Last year, Artisan was instructed to make additional representations for an appeal relating to a certificate of lawfulness. The High Court had already quashed the decision and the appeal was remitted for redetermination.
The issue related to the interpretation of a condition requiring noise proofing attached to a planning consent in 2010. There was a question as to whether this condition, which was a pre-commencement condition, had been discharged prior to the commencement of development. If it was found that the condition had not been properly discharged, then the permission would not have been lawfully implemented and the consent would have lapsed.
The local planning authority and a third party argued that the sound proofing condition had a broader interpretation than the appellant. Consequently, it was argued that the appellant had not submitted sufficient detail to discharge the condition and that the consent was not lawfully implemented. Following further submissions in the reconsideration of the appeal, the second Inspector agreed with the LPA and third party. The appeal was dismissed.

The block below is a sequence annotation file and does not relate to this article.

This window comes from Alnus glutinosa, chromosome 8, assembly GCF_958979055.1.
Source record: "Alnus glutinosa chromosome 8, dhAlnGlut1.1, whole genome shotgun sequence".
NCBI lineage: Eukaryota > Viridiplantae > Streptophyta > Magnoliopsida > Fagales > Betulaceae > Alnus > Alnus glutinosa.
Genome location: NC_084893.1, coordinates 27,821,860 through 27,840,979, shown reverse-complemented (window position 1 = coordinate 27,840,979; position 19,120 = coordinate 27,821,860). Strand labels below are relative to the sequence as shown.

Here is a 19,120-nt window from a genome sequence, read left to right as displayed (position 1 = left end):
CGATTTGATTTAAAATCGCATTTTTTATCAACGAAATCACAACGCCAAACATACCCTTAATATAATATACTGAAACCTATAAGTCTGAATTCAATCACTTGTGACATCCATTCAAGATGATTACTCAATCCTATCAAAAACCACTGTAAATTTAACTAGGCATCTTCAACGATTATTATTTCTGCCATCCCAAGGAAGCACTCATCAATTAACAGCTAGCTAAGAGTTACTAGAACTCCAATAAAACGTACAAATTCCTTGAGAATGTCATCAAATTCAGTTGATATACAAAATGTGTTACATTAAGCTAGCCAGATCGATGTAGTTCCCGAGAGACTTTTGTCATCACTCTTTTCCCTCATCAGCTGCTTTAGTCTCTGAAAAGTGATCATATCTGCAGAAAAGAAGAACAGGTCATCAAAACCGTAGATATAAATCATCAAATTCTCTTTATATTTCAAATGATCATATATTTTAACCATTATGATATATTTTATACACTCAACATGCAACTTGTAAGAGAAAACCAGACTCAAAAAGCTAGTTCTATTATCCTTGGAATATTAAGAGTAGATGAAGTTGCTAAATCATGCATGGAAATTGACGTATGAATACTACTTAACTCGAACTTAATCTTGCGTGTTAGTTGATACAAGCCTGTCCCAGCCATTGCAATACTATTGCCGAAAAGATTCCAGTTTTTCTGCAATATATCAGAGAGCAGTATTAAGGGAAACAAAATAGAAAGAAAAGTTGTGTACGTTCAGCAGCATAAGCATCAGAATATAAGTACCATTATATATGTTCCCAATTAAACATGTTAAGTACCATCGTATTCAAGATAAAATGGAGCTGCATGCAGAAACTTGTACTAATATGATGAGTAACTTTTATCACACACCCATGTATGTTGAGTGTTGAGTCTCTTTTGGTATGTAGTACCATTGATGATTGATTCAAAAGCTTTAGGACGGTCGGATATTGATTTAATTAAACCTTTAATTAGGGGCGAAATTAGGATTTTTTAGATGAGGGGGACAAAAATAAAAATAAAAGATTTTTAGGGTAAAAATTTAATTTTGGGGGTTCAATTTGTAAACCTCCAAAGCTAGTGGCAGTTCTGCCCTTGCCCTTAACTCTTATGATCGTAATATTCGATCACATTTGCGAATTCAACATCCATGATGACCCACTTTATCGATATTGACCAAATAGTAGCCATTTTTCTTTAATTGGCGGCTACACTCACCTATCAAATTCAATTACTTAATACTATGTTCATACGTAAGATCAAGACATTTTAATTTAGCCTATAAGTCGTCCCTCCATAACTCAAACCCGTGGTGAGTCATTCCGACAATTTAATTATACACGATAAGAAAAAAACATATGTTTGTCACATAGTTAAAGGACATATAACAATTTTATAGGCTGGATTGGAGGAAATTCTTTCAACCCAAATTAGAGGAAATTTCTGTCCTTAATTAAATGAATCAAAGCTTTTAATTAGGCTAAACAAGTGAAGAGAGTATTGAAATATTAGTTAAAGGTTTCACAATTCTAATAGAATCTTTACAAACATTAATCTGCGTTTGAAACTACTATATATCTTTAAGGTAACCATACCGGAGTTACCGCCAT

The High Court has now granted permission for the appellant to bring a statutory review (pursuant to s.288 of the Town and Country Planning Act 1990) to review the lawfulness of the Inspector’s decision. The interpretation and scope of the condition is a matter of law. If the Inspector has erred in the interpretation of the condition, it is possible that the conclusions that followed also fell into legal error.
Max Short acted for the appellant in the redetermination appeal and is continuing to assist with the legal challenge.